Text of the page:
Hillman schools slammed for staff layoffs proposal
HILLMAN — A number of people on Monday criticized the Hillman Community Schools Board of Education as the board prepares to approve about $276,533 in cuts, including a proposed 10 layoffs, to balance its budget for the 2019-20 school year.
The district is projecting a $464,528 shortfall for the fiscal year that began July 1, and hopes the layoffs and other cuts can shrink that number.
But parents and staffers criticized the district’s cost-savings plan.
Laurie Nugent, the district’s academic support adviser, is one of the employees facing layoff. During public comment at the Hillman school board meeting Monday, she said she helps students with dual enrollment, facilitate online classes and compiles the district’s master schedule, student transcripts and audits, among other duties.
The district is hiring a career navigator to expose students to opportunities in the workforce thanks to a state grant Hillman and other nearby districts were awarded in December. That will save the district approximately $31,684, but Nugent said there are only three things on her list of duties that the grant-funded position would be allowed to handle.
The district had six students last school year take classes at Alpena High School’s Career and Technical Education program and Nugent worked to increase that to 27 students for the 2019-20 school year. She said she thinks she sabotaged her position by recruiting that many students.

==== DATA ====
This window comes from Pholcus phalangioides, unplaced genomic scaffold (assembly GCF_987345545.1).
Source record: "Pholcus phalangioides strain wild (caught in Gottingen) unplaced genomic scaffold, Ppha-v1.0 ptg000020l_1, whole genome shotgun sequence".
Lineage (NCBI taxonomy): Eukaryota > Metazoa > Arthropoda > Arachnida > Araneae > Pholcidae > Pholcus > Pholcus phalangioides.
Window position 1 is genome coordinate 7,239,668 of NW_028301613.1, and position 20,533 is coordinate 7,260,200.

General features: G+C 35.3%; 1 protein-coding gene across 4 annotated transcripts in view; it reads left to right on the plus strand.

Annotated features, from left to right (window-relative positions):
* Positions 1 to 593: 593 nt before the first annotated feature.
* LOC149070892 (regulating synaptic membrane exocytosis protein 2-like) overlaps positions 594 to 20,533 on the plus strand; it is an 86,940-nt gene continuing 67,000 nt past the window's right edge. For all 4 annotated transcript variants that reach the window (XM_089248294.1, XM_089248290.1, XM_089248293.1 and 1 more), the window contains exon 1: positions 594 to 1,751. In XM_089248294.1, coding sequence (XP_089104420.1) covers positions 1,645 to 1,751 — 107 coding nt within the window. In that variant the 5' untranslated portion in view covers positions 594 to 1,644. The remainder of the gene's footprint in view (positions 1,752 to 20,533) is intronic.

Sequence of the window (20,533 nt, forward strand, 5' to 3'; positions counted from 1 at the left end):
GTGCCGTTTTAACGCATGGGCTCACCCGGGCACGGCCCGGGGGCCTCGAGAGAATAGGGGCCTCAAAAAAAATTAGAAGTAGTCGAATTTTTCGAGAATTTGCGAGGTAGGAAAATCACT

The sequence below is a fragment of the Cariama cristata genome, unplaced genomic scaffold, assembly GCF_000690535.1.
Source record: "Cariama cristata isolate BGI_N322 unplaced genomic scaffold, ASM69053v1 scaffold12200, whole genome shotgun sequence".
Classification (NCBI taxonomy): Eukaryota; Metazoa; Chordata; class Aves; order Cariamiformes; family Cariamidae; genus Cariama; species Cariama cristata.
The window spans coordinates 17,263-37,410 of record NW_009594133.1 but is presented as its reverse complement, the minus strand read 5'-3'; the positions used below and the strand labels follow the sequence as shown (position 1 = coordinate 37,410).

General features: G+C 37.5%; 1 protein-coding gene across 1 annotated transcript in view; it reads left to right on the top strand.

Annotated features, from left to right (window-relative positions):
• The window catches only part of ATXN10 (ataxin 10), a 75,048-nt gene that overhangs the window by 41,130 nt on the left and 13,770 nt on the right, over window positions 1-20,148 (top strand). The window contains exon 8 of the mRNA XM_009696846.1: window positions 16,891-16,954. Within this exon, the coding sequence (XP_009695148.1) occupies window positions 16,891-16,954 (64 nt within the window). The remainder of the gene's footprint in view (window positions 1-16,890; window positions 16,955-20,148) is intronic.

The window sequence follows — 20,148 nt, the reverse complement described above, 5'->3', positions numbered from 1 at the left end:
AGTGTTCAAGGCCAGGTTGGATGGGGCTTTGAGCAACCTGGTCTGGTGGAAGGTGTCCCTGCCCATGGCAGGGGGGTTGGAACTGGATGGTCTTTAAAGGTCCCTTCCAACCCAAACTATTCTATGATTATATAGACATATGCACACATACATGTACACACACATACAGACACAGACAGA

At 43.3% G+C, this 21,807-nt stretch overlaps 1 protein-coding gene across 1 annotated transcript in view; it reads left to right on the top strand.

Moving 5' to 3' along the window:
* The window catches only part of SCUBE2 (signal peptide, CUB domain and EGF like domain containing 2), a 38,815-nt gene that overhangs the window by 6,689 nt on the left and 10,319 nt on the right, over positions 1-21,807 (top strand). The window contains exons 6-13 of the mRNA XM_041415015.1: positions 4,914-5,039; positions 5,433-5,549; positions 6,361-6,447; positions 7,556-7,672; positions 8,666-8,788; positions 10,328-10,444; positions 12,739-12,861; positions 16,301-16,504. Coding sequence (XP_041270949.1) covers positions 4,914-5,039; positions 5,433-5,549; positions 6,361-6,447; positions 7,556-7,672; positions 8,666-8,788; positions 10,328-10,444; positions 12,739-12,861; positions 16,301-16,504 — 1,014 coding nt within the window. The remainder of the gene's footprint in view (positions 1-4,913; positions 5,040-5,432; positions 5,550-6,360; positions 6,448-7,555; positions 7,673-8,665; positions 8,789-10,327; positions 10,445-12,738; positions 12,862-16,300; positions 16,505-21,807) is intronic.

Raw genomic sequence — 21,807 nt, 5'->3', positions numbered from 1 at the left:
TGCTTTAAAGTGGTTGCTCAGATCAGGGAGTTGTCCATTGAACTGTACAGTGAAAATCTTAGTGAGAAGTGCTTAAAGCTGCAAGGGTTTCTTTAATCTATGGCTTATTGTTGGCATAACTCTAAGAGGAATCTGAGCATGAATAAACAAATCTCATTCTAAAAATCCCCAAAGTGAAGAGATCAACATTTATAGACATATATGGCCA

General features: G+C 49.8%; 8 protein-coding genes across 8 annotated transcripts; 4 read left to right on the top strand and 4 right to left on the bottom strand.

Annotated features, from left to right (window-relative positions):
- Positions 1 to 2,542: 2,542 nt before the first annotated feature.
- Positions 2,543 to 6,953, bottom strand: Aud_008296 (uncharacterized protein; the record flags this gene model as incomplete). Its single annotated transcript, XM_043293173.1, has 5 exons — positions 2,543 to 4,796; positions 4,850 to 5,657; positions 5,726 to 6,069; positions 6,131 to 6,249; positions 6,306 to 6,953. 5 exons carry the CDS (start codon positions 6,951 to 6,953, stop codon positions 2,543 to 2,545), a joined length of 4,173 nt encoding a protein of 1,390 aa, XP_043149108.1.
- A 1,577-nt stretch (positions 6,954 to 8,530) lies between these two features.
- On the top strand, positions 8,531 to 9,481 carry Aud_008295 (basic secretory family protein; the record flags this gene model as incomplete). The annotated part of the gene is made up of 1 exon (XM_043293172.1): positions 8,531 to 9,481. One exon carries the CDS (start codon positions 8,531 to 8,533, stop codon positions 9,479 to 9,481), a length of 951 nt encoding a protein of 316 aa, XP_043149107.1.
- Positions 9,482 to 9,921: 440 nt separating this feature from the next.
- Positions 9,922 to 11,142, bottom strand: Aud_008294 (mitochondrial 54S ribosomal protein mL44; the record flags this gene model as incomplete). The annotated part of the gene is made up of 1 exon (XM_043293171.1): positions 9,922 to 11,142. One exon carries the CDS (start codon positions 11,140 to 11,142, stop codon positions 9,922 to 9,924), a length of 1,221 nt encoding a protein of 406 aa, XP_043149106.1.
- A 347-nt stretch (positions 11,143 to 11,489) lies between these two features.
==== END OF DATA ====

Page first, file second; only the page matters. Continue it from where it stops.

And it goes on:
A few people in attendance backed Nugent and expressed how important her position is to the district and to the students.
Parent Roxanne LaFleche said Nugent has helped students stay on track and made sure they have the requirements to graduate. She said it’s scary to think that kids could fall through the cracks if the position is eliminated.
“I think eliminating the position is a horrible idea,” LaFleche said. “I think it’s sad that everyone loses jobs, but, at the end of the day, education is the main goal and we’re trying from kindergarten to get these kids to graduate. That’s our goal and we get rid of the one person who every single day makes sure that these kids are doing what they’re supposed to do (and) they have the requirements.”
Eliminating Nugent’s position would save the district approximately $71,032.
Teacher Bill Dever said the district tries to teach students to go out, make good choices, and then come back to Hillman. He also said district employees can’t be replaced by robots and computer programs.
“Hillman’s on the map and I’m proud to be here, but we can’t be replaced,” Dever said. “Fight for it, I’m on your side, let’s have the attitude (that) people can make a difference.”
Jean Manning, president of the union for support staff, told the board on Monday that the staff in Hillman work for the kids and that the students will suffer without support staff.
Superintendent Carl Seiter said after Monday’s meeting that he and the board will take under consideration what was said during public comment.
“The board is the one that’s going to have to act on whatever I present to them,” Seiter said. “If they say, ‘Absolutely, we’re not going to do it,’ then we’re not going to do it. We’ll have to come up with some other alternative. The whole process is very, very difficult, but if we don’t act right now, it will be far worse next year.”
The board is holding a special meeting at 6 p.m. Thursday to make decisions about support staff positions. The district has to provide 45 days’ notice to support staff on any layoffs to align with a union contract.